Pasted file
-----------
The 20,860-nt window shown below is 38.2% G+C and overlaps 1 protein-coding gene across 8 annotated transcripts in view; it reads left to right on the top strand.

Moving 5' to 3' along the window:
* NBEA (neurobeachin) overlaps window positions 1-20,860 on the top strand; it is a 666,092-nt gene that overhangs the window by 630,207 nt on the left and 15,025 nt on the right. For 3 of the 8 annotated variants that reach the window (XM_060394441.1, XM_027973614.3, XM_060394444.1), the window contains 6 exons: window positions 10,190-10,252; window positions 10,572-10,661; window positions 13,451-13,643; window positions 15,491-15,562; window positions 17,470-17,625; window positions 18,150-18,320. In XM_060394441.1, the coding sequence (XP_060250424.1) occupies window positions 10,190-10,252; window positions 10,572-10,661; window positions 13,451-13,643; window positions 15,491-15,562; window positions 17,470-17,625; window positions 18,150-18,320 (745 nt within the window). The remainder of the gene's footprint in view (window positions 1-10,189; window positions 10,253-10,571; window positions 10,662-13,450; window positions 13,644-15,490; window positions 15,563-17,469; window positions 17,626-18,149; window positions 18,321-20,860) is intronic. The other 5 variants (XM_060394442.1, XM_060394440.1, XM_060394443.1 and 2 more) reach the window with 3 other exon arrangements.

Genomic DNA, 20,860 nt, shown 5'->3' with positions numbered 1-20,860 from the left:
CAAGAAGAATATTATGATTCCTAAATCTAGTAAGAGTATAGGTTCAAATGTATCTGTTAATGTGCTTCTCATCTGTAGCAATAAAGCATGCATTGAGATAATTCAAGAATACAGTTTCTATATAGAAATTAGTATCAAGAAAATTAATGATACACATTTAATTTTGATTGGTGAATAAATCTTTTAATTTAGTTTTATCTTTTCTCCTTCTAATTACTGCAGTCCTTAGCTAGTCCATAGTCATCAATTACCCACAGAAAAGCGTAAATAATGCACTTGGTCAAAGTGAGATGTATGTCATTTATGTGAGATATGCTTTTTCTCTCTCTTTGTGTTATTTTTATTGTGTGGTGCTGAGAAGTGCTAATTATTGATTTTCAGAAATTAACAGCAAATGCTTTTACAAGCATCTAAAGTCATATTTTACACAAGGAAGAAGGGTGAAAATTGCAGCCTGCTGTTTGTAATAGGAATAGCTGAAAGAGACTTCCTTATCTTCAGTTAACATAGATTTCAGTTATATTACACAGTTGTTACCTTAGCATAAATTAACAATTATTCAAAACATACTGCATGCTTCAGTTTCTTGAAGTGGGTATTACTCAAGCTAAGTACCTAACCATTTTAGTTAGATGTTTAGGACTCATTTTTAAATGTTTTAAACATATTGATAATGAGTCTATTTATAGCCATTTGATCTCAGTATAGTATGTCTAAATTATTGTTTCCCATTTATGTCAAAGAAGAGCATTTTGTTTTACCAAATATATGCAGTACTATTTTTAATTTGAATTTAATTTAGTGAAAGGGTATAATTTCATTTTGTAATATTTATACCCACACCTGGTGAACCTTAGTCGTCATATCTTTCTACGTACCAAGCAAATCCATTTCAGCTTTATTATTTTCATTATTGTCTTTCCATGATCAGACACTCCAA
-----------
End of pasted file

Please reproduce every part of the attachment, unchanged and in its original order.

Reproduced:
The 20,860-nt window shown below is 38.2% G+C and overlaps 1 protein-coding gene across 8 annotated transcripts in view; it reads left to right on the top strand.

Moving 5' to 3' along the window:
* NBEA (neurobeachin) overlaps window positions 1-20,860 on the top strand; it is a 666,092-nt gene that overhangs the window by 630,207 nt on the left and 15,025 nt on the right. For 3 of the 8 annotated variants that reach the window (XM_060394441.1, XM_027973614.3, XM_060394444.1), the window contains 6 exons: window positions 10,190-10,252; window positions 10,572-10,661; window positions 13,451-13,643; window positions 15,491-15,562; window positions 17,470-17,625; window positions 18,150-18,320. In XM_060394441.1, the coding sequence (XP_060250424.1) occupies window positions 10,190-10,252; window positions 10,572-10,661; window positions 13,451-13,643; window positions 15,491-15,562; window positions 17,470-17,625; window positions 18,150-18,320 (745 nt within the window). The remainder of the gene's footprint in view (window positions 1-10,189; window positions 10,253-10,571; window positions 10,662-13,450; window positions 13,644-15,490; window positions 15,563-17,469; window positions 17,626-18,149; window positions 18,321-20,860) is intronic. The other 5 variants (XM_060394442.1, XM_060394440.1, XM_060394443.1 and 2 more) reach the window with 3 other exon arrangements.

Genomic DNA, 20,860 nt, shown 5'->3' with positions numbered 1-20,860 from the left:
CAAGAAGAATATTATGATTCCTAAATCTAGTAAGAGTATAGGTTCAAATGTATCTGTTAATGTGCTTCTCATCTGTAGCAATAAAGCATGCATTGAGATAATTCAAGAATACAGTTTCTATATAGAAATTAGTATCAAGAAAATTAATGATACACATTTAATTTTGATTGGTGAATAAATCTTTTAATTTAGTTTTATCTTTTCTCCTTCTAATTACTGCAGTCCTTAGCTAGTCCATAGTCATCAATTACCCACAGAAAAGCGTAAATAATGCACTTGGTCAAAGTGAGATGTATGTCATTTATGTGAGATATGCTTTTTCTCTCTCTTTGTGTTATTTTTATTGTGTGGTGCTGAGAAGTGCTAATTATTGATTTTCAGAAATTAACAGCAAATGCTTTTACAAGCATCTAAAGTCATATTTTACACAAGGAAGAAGGGTGAAAATTGCAGCCTGCTGTTTGTAATAGGAATAGCTGAAAGAGACTTCCTTATCTTCAGTTAACATAGATTTCAGTTATATTACACAGTTGTTACCTTAGCATAAATTAACAATTATTCAAAACATACTGCATGCTTCAGTTTCTTGAAGTGGGTATTACTCAAGCTAAGTACCTAACCATTTTAGTTAGATGTTTAGGACTCATTTTTAAATGTTTTAAACATATTGATAATGAGTCTATTTATAGCCATTTGATCTCAGTATAGTATGTCTAAATTATTGTTTCCCATTTATGTCAAAGAAGAGCATTTTGTTTTACCAAATATATGCAGTACTATTTTTAATTTGAATTTAATTTAGTGAAAGGGTATAATTTCATTTTGTAATATTTATACCCACACCTGGTGAACCTTAGTCGTCATATCTTTCTACGTACCAAGCAAATCCATTTCAGCTTTATTATTTTCATTATTGTCTTTCCATGATCAGACACTCCAA